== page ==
Paul Ryan devoted a party of his speech Wednesday to tweaking the Affordable Care Act's funding sources, taking on the "hidden taxes" needed to pay for the insurance expansion:

Even with all the hidden taxes to pay for the health care takeover, even with new taxes on nearly a million small businesses, the planners in Washington still didn’t have enough money.  They needed more. They needed hundreds of billions more. So, they just took it all away from Medicare. Seven hundred and sixteen billion dollars, funneled out of Medicare by President Obama.

We're probably going to be talking about the Affordable Care Act a lot between now and November. So it's worth taking a look at what actually pays for the health-care law and what that means for the future of Medicare and other programs.

There are two broad ways that Congress paid for the health-care law: It cut into government spending and created provisions that raise revenue, giving it the funds necessary to expand insurance to an estimated 32 million Americans. All of those changes are outlined in a July 24 Congressional Budget Office report.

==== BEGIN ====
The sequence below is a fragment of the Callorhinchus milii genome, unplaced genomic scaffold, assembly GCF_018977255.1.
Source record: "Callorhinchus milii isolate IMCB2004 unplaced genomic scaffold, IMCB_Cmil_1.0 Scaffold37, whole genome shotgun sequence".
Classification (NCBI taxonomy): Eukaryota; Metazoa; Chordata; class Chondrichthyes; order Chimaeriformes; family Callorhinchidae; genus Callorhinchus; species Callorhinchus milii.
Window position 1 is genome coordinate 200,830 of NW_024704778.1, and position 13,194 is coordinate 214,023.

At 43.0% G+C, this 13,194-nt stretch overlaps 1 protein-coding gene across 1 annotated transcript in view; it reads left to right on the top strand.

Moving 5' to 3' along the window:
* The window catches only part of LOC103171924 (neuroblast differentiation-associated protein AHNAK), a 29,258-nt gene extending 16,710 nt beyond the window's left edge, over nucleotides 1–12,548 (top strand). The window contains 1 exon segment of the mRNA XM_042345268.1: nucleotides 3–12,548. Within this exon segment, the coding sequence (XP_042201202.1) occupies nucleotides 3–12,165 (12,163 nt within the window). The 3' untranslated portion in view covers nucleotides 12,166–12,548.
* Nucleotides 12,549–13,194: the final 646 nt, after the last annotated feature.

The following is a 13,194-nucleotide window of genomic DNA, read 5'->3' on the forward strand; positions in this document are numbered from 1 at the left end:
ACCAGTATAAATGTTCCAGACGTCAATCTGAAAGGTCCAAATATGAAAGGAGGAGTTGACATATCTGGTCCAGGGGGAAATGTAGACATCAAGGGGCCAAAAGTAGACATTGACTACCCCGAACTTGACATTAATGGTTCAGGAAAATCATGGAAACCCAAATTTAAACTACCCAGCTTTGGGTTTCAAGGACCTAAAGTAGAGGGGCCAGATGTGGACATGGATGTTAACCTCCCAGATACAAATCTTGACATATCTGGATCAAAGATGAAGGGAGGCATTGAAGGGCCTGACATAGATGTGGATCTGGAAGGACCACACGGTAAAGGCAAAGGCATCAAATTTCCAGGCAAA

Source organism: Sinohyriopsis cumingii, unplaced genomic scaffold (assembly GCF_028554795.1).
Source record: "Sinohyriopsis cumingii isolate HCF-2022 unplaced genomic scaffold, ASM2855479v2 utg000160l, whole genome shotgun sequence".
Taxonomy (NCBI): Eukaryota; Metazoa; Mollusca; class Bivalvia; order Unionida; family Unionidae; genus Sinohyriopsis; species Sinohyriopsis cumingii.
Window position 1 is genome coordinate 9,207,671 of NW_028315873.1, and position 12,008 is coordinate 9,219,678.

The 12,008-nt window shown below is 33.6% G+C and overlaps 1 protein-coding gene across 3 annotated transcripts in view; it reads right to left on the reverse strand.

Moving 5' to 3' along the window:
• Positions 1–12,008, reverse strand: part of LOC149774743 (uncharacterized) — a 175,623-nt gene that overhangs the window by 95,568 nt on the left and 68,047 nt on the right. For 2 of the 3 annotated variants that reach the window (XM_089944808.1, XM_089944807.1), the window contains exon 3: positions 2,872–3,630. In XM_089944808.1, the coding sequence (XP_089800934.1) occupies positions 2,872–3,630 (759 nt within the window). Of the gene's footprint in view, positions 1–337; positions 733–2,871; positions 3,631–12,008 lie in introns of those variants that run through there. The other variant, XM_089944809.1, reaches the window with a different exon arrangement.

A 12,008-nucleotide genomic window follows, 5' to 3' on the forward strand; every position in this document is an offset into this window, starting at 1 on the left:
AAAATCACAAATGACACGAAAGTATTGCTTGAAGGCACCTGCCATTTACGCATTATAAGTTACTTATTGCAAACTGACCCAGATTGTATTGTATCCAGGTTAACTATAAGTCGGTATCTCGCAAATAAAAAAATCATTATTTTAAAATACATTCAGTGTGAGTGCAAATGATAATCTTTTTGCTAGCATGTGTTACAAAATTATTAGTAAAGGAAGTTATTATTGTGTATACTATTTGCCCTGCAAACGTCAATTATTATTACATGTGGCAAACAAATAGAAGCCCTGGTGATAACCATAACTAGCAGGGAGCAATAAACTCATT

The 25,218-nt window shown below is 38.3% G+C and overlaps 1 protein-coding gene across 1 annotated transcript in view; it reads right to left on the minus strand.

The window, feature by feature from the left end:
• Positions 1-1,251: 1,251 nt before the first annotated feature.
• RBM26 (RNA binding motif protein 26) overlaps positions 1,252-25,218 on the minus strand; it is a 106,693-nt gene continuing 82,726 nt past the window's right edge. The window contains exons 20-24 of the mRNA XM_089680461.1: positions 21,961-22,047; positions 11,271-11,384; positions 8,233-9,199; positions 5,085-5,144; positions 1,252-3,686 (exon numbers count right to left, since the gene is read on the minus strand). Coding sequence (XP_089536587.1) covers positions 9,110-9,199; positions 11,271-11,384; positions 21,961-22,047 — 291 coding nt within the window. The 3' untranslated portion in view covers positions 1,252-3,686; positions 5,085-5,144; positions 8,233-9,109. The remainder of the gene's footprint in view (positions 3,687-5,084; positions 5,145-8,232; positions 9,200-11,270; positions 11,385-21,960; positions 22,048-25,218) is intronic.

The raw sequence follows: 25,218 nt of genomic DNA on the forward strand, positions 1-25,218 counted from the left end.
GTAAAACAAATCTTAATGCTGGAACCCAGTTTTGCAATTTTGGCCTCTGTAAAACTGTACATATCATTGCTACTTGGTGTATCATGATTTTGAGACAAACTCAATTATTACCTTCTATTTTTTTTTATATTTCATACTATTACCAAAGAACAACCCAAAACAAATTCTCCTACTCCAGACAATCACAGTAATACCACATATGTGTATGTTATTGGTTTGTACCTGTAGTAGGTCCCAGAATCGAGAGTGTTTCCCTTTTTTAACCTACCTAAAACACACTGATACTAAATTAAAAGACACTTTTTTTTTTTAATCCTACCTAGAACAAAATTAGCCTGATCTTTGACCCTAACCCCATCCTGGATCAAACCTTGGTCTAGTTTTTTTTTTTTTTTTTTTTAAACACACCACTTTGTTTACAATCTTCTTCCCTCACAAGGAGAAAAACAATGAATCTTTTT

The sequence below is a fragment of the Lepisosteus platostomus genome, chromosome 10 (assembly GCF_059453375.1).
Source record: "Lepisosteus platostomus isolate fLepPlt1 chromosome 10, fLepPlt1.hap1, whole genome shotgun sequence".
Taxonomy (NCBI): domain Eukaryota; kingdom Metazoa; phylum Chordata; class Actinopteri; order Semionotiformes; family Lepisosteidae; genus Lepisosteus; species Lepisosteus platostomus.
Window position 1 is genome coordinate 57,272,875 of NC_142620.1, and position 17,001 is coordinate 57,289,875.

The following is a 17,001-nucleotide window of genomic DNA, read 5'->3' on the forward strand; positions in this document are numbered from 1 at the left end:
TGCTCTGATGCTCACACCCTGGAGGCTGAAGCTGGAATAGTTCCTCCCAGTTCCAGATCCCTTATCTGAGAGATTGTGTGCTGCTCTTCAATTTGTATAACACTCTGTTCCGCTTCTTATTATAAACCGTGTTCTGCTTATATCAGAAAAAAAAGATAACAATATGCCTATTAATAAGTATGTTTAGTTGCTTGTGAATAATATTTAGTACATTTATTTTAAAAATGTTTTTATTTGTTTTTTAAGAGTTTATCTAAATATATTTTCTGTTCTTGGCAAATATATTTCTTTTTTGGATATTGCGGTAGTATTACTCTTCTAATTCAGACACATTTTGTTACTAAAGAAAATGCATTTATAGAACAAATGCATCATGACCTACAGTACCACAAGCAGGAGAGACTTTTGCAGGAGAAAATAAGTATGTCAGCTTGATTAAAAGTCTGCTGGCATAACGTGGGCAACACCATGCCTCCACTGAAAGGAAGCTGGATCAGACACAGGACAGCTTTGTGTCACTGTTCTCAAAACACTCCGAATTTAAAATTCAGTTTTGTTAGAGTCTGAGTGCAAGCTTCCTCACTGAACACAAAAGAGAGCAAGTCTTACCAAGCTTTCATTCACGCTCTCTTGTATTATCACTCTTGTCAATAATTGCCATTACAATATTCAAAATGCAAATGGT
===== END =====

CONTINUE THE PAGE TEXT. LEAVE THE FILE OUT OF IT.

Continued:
The first category, the cuts to government spending, accounts for $741 billion of the health law's financing. It's mostly changes to how the government pays the doctors and hospitals who provide care to Medicaid and Medicare patients. Here's how those changes break down, per the CBO:

The health law cuts into government spending, but that's not its only source of funding. The law also raises new revenues as it expands insurance. Some of it comes from the provisions you've probably heard a lot about: A tax penalty for those who do not purchase coverage generates $55 billion over the course of a decade. An excise tax on the most expensive, so-called "Cadillac" insurance plans, nets $111 billion.

But a lot of the money comes from less exciting parts of the law. The CBO expects to see $216 billion saved from the positive side effects of expanding insurance, like less reductions in uncompensated care. Another $318 billion is generated by having those who earn a gross income over $200,000 pay 3.8 percent of investment income toward Medicare's hospital insurance. Here's how it all breaks down:

There are some other, smaller taxes here and there in the health-care law. There's the 10 percent tax on indoor tanning, much despised by reality star Snooki, expected to generate about $3 billion in revenue.

Most of the taxes, indoor tanning included, are not on small businesses. They're either on individuals -- those who decide to go tanning, or decide not to purchase health insurance -- or on large employers, those with more than 50 workers who decide not to offer coverage. Taken together, those are the more big-ticket items that netted the government the revenue it needed to significantly expand health-insurance coverage starting in 2014.